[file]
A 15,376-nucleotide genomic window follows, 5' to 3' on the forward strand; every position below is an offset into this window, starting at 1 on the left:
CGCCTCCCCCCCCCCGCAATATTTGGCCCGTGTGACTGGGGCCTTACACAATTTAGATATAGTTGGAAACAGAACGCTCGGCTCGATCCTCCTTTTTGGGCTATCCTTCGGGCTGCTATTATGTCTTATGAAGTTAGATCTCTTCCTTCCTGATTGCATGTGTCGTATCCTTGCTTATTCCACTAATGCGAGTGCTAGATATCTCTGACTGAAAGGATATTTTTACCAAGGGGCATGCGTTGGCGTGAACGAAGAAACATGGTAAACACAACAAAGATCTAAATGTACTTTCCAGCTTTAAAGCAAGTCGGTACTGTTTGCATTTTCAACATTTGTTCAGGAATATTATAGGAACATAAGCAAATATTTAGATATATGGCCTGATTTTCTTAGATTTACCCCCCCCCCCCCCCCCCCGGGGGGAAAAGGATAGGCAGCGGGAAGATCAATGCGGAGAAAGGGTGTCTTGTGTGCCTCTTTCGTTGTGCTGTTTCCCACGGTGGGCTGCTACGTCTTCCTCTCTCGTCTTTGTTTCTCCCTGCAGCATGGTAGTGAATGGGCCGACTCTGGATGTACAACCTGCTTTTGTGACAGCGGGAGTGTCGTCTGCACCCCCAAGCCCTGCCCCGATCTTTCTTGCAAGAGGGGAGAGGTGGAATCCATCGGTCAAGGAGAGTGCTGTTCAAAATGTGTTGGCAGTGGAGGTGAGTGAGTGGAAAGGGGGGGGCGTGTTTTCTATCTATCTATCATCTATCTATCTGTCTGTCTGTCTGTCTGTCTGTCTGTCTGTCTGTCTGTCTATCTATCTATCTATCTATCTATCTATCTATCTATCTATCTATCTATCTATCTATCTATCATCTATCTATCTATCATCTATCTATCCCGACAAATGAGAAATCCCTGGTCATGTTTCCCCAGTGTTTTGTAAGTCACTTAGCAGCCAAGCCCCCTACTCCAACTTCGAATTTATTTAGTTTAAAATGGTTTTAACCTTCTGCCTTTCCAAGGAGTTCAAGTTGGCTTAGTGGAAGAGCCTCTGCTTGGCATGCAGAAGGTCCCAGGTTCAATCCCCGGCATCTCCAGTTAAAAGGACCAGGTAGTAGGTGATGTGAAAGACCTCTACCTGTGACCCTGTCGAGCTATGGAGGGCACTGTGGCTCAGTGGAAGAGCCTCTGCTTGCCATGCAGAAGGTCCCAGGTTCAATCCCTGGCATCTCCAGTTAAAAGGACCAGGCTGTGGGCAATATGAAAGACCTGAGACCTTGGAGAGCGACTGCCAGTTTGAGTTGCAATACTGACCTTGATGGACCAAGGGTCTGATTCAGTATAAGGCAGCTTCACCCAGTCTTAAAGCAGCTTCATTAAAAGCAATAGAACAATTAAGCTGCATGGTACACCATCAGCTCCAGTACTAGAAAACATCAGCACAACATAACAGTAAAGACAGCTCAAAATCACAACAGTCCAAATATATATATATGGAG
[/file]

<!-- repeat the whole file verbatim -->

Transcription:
A 15,376-nucleotide genomic window follows, 5' to 3' on the forward strand; every position below is an offset into this window, starting at 1 on the left:
CGCCTCCCCCCCCCCGCAATATTTGGCCCGTGTGACTGGGGCCTTACACAATTTAGATATAGTTGGAAACAGAACGCTCGGCTCGATCCTCCTTTTTGGGCTATCCTTCGGGCTGCTATTATGTCTTATGAAGTTAGATCTCTTCCTTCCTGATTGCATGTGTCGTATCCTTGCTTATTCCACTAATGCGAGTGCTAGATATCTCTGACTGAAAGGATATTTTTACCAAGGGGCATGCGTTGGCGTGAACGAAGAAACATGGTAAACACAACAAAGATCTAAATGTACTTTCCAGCTTTAAAGCAAGTCGGTACTGTTTGCATTTTCAACATTTGTTCAGGAATATTATAGGAACATAAGCAAATATTTAGATATATGGCCTGATTTTCTTAGATTTACCCCCCCCCCCCCCCCCCCGGGGGGAAAAGGATAGGCAGCGGGAAGATCAATGCGGAGAAAGGGTGTCTTGTGTGCCTCTTTCGTTGTGCTGTTTCCCACGGTGGGCTGCTACGTCTTCCTCTCTCGTCTTTGTTTCTCCCTGCAGCATGGTAGTGAATGGGCCGACTCTGGATGTACAACCTGCTTTTGTGACAGCGGGAGTGTCGTCTGCACCCCCAAGCCCTGCCCCGATCTTTCTTGCAAGAGGGGAGAGGTGGAATCCATCGGTCAAGGAGAGTGCTGTTCAAAATGTGTTGGCAGTGGAGGTGAGTGAGTGGAAAGGGGGGGGCGTGTTTTCTATCTATCTATCATCTATCTATCTGTCTGTCTGTCTGTCTGTCTGTCTGTCTGTCTGTCTGTCTATCTATCTATCTATCTATCTATCTATCTATCTATCTATCTATCTATCTATCTATCTATCATCTATCTATCTATCATCTATCTATCCCGACAAATGAGAAATCCCTGGTCATGTTTCCCCAGTGTTTTGTAAGTCACTTAGCAGCCAAGCCCCCTACTCCAACTTCGAATTTATTTAGTTTAAAATGGTTTTAACCTTCTGCCTTTCCAAGGAGTTCAAGTTGGCTTAGTGGAAGAGCCTCTGCTTGGCATGCAGAAGGTCCCAGGTTCAATCCCCGGCATCTCCAGTTAAAAGGACCAGGTAGTAGGTGATGTGAAAGACCTCTACCTGTGACCCTGTCGAGCTATGGAGGGCACTGTGGCTCAGTGGAAGAGCCTCTGCTTGCCATGCAGAAGGTCCCAGGTTCAATCCCTGGCATCTCCAGTTAAAAGGACCAGGCTGTGGGCAATATGAAAGACCTGAGACCTTGGAGAGCGACTGCCAGTTTGAGTTGCAATACTGACCTTGATGGACCAAGGGTCTGATTCAGTATAAGGCAGCTTCACCCAGTCTTAAAGCAGCTTCATTAAAAGCAATAGAACAATTAAGCTGCATGGTACACCATCAGCTCCAGTACTAGAAAACATCAGCACAACATAACAGTAAAGACAGCTCAAAATCACAACAGTCCAAATATATATATATGGAG